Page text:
For centuries, people with mental and neurological illnesses were accused of being possessed. They were exorcised, treated cruelly, and had holes drilled in their heads to "let the evil spirits out." Some with an awareness of what was happening to them may even have come to believe they were possessed. Though modern medicine has certainly moved past this point to recognize legitimate illness, there are still some nutjobs people who believe that illness is demonic possession. And even among people with more modern understanding of illness, many conditions are still treated as unimportant or something to be ashamed of.

This is why it really bothered me that this movie seemed to dismiss that history for cheap scares. I'm sure the filmmakers did not intend to suggest mental and neurological illnesses aren't "real." But there are many people who fail to learn from history - some are doomed to repeat it, some are doomed to make thoughtless mistakes that appear malicious. An extreme, recent example:

Overall, I'm afraid I can't give The Taking of Deborah Logan high marks, or a recommendation to my fellow horror movie lovers. There are many things to like about the movie. But the psychologist in me just can't get past this issue.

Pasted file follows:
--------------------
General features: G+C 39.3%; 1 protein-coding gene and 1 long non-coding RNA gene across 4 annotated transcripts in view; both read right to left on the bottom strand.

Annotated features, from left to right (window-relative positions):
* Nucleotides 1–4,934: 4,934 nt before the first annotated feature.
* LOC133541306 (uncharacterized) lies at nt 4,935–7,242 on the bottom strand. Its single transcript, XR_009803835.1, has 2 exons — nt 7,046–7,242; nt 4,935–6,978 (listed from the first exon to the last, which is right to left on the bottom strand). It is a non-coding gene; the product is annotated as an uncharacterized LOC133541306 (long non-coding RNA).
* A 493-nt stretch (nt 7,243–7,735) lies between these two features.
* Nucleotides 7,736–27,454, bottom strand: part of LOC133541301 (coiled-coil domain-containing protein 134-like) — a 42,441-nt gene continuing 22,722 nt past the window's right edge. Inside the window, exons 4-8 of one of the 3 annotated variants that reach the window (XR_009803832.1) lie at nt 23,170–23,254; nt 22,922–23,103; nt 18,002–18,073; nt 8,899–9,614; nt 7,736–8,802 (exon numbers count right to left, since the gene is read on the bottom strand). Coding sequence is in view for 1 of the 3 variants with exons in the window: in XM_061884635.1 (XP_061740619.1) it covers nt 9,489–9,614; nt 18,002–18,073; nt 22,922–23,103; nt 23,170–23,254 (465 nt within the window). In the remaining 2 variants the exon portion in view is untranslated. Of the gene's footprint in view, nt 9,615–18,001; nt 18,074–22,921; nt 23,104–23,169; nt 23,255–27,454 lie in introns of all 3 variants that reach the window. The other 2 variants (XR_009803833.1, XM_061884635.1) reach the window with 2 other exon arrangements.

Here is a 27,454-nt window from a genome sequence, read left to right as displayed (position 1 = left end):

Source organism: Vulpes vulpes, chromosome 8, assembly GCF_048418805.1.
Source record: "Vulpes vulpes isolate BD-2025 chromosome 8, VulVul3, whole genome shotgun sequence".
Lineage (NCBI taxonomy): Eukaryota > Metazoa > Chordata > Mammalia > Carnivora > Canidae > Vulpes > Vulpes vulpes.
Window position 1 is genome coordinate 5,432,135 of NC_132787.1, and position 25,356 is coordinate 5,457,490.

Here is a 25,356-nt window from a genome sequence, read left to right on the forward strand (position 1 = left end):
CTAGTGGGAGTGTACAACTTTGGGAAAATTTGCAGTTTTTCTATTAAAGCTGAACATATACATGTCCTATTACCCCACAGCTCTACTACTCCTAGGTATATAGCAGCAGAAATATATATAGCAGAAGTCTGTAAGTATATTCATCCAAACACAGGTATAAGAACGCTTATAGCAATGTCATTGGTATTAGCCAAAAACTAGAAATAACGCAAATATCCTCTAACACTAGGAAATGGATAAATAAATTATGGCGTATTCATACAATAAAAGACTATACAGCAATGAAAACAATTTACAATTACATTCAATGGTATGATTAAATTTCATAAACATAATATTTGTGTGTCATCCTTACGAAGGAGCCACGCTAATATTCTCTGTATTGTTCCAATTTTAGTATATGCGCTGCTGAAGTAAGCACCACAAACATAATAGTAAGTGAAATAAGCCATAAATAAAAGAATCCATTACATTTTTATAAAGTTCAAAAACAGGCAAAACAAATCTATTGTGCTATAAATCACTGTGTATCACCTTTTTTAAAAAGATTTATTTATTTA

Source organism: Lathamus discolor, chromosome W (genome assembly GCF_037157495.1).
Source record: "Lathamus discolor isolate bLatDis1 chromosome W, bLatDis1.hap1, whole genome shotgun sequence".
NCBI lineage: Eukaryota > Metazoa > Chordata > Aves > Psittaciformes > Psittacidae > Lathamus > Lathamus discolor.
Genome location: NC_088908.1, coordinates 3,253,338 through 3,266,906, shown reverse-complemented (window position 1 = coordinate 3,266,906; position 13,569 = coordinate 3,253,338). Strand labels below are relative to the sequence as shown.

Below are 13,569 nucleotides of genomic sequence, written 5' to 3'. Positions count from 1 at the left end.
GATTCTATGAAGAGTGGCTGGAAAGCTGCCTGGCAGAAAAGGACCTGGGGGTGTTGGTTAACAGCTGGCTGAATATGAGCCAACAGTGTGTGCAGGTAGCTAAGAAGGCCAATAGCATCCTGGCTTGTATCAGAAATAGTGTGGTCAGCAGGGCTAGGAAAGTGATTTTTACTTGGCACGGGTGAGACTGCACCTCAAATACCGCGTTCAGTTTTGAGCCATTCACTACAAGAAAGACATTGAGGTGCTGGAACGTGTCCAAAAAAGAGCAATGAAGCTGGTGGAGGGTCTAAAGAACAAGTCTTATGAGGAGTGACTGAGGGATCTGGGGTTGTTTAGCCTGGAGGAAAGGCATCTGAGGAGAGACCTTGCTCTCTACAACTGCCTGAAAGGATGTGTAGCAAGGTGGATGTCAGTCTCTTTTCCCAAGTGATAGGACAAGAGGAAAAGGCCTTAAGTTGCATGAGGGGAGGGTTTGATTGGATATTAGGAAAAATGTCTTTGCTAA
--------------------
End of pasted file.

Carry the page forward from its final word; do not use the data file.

Thoughtfully yours,

Tuesday, September 15, 2015

The Comfort of Home, The Thrill of the Unknown

I've gotten out of the habit of blogging regularly once again. I recently went out of town for work, and came back to have a lot of catching up to do on various work tasks. Though I loved the trip and had a great time, by the end, I was thrilled to be back home.

I started thinking about this interesting juxtaposition - how people can love traveling and seeing new places but also love the comfort of the familiar. And what I think it comes down to, at least in part, is cognitive resources.

Social psychologists Susan Fiske and Shelley Taylor postulated that people are cognitive misers; they are thrifty with their cognitive resources, and avoid using them if they can coast through a situation on mental autopilot.